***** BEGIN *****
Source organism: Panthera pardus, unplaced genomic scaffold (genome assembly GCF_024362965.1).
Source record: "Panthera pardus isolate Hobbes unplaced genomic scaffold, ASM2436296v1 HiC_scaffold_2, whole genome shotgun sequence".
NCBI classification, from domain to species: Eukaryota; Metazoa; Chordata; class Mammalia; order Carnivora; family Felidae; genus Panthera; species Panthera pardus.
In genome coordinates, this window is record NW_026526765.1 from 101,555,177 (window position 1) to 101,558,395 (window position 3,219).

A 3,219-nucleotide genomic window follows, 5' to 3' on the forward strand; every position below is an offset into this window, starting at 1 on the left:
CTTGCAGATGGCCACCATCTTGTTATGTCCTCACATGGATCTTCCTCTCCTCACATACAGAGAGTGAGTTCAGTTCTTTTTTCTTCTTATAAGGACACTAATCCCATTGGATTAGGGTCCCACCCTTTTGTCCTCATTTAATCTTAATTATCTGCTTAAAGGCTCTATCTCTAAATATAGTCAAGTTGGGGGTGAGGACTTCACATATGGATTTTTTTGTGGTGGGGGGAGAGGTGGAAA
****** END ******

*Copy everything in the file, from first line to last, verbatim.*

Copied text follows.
Source organism: Panthera pardus, unplaced genomic scaffold (genome assembly GCF_024362965.1).
Source record: "Panthera pardus isolate Hobbes unplaced genomic scaffold, ASM2436296v1 HiC_scaffold_2, whole genome shotgun sequence".
NCBI classification, from domain to species: Eukaryota; Metazoa; Chordata; class Mammalia; order Carnivora; family Felidae; genus Panthera; species Panthera pardus.
In genome coordinates, this window is record NW_026526765.1 from 101,555,177 (window position 1) to 101,558,395 (window position 3,219).

A 3,219-nucleotide genomic window follows, 5' to 3' on the forward strand; every position below is an offset into this window, starting at 1 on the left:
CTTGCAGATGGCCACCATCTTGTTATGTCCTCACATGGATCTTCCTCTCCTCACATACAGAGAGTGAGTTCAGTTCTTTTTTCTTCTTATAAGGACACTAATCCCATTGGATTAGGGTCCCACCCTTTTGTCCTCATTTAATCTTAATTATCTGCTTAAAGGCTCTATCTCTAAATATAGTCAAGTTGGGGGTGAGGACTTCACATATGGATTTTTTTGTGGTGGGGGGAGAGGTGGAAA